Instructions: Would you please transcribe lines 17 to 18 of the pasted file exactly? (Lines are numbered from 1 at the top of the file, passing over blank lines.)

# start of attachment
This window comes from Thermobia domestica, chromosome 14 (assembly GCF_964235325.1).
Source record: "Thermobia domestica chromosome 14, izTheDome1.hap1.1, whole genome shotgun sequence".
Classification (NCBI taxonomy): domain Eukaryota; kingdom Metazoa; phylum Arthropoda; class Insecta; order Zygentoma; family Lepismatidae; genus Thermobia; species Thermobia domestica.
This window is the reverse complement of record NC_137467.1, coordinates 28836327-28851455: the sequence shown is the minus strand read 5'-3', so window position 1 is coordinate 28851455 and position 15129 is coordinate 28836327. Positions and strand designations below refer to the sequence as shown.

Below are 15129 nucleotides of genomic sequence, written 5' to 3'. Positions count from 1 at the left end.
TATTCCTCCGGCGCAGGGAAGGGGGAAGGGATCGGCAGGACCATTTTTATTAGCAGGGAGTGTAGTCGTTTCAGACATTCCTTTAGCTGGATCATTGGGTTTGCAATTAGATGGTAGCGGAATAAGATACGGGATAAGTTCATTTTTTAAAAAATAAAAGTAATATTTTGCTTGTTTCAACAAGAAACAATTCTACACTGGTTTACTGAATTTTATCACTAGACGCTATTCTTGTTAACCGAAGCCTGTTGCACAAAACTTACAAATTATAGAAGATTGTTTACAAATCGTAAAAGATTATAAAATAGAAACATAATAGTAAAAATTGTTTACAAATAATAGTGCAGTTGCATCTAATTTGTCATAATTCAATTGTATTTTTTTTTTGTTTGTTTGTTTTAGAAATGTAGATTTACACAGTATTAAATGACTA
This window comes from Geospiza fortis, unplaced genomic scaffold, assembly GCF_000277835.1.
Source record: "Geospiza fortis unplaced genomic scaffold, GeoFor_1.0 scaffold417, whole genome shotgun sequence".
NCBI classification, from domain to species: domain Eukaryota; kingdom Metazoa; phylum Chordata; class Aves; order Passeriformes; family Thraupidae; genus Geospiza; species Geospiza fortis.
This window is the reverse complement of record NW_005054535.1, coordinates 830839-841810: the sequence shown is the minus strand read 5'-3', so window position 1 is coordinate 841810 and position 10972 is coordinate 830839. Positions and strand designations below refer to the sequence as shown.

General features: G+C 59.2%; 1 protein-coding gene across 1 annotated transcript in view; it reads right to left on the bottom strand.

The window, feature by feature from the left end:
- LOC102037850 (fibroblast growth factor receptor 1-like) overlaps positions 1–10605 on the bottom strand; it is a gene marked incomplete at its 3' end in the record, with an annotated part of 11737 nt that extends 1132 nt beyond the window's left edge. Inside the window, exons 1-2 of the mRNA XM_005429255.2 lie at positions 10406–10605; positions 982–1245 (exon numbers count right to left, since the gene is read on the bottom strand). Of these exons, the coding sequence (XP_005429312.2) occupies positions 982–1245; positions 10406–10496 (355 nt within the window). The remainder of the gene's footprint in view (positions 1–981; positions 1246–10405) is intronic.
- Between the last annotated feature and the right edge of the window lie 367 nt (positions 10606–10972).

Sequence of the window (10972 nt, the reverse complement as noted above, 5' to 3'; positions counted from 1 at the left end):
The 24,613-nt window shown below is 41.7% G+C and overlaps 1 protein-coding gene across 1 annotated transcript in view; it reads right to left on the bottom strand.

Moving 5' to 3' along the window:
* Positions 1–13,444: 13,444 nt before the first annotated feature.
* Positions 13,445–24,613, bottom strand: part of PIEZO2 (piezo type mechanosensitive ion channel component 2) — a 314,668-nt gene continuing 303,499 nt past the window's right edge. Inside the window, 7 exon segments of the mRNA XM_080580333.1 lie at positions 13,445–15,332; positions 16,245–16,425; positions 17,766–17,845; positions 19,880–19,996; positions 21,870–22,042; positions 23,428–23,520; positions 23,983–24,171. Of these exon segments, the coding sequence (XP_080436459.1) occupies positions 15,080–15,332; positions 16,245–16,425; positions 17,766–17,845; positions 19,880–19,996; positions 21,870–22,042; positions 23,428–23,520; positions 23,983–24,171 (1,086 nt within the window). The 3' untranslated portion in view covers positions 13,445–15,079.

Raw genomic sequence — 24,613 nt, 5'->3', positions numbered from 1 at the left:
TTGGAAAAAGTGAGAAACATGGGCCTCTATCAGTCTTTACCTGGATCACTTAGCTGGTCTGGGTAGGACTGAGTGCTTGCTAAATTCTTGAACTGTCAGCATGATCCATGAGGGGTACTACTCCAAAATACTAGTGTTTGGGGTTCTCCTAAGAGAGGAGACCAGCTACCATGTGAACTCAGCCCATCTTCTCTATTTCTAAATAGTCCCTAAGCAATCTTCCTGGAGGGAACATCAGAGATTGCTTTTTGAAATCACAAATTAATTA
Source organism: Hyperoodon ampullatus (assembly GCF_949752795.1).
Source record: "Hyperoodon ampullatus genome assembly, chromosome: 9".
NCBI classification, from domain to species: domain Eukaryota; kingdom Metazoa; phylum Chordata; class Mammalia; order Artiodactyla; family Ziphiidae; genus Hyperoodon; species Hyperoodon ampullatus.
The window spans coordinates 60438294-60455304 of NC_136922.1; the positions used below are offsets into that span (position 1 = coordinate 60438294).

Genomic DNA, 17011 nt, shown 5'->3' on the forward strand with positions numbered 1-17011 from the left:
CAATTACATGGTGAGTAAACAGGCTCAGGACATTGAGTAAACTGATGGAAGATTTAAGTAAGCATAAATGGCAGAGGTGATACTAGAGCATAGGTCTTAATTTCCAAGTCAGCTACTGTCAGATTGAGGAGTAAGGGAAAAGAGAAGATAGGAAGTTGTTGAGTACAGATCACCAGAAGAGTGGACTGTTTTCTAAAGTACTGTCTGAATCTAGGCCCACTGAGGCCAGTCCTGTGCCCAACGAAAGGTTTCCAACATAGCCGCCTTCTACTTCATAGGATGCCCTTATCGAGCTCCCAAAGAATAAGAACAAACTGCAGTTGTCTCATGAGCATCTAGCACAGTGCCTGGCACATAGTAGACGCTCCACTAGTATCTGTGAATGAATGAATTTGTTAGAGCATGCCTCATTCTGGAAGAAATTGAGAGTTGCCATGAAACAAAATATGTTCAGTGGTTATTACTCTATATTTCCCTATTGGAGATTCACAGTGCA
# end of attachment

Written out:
Moving 5' to 3' along the window:
* Positions 1–13,444: 13,444 nt before the first annotated feature.